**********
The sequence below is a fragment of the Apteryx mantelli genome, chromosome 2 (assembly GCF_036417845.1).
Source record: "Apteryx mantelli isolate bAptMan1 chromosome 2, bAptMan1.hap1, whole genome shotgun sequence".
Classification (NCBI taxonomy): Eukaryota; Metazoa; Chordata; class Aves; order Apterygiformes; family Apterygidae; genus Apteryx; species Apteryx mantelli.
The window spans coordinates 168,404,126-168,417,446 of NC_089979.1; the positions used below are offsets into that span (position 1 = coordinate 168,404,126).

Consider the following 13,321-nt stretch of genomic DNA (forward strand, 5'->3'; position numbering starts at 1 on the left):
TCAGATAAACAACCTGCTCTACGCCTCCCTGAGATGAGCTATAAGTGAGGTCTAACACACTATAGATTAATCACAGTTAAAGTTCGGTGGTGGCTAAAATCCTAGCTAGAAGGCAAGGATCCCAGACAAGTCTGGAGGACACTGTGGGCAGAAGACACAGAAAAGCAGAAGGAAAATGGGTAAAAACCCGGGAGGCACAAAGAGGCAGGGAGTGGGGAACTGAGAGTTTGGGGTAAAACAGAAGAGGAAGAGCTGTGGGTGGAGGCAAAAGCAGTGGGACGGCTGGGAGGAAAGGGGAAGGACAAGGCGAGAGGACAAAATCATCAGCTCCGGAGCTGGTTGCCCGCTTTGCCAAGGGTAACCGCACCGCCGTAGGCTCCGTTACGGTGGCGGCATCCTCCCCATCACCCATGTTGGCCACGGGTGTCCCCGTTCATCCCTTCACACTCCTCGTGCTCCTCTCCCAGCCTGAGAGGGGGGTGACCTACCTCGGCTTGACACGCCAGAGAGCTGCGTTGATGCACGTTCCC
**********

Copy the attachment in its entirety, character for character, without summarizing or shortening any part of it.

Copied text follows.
The sequence below is a fragment of the Apteryx mantelli genome, chromosome 2 (assembly GCF_036417845.1).
Source record: "Apteryx mantelli isolate bAptMan1 chromosome 2, bAptMan1.hap1, whole genome shotgun sequence".
Classification (NCBI taxonomy): Eukaryota; Metazoa; Chordata; class Aves; order Apterygiformes; family Apterygidae; genus Apteryx; species Apteryx mantelli.
The window spans coordinates 168,404,126-168,417,446 of NC_089979.1; the positions used below are offsets into that span (position 1 = coordinate 168,404,126).

Consider the following 13,321-nt stretch of genomic DNA (forward strand, 5'->3'; position numbering starts at 1 on the left):
TCAGATAAACAACCTGCTCTACGCCTCCCTGAGATGAGCTATAAGTGAGGTCTAACACACTATAGATTAATCACAGTTAAAGTTCGGTGGTGGCTAAAATCCTAGCTAGAAGGCAAGGATCCCAGACAAGTCTGGAGGACACTGTGGGCAGAAGACACAGAAAAGCAGAAGGAAAATGGGTAAAAACCCGGGAGGCACAAAGAGGCAGGGAGTGGGGAACTGAGAGTTTGGGGTAAAACAGAAGAGGAAGAGCTGTGGGTGGAGGCAAAAGCAGTGGGACGGCTGGGAGGAAAGGGGAAGGACAAGGCGAGAGGACAAAATCATCAGCTCCGGAGCTGGTTGCCCGCTTTGCCAAGGGTAACCGCACCGCCGTAGGCTCCGTTACGGTGGCGGCATCCTCCCCATCACCCATGTTGGCCACGGGTGTCCCCGTTCATCCCTTCACACTCCTCGTGCTCCTCTCCCAGCCTGAGAGGGGGGTGACCTACCTCGGCTTGACACGCCAGAGAGCTGCGTTGATGCACGTTCCC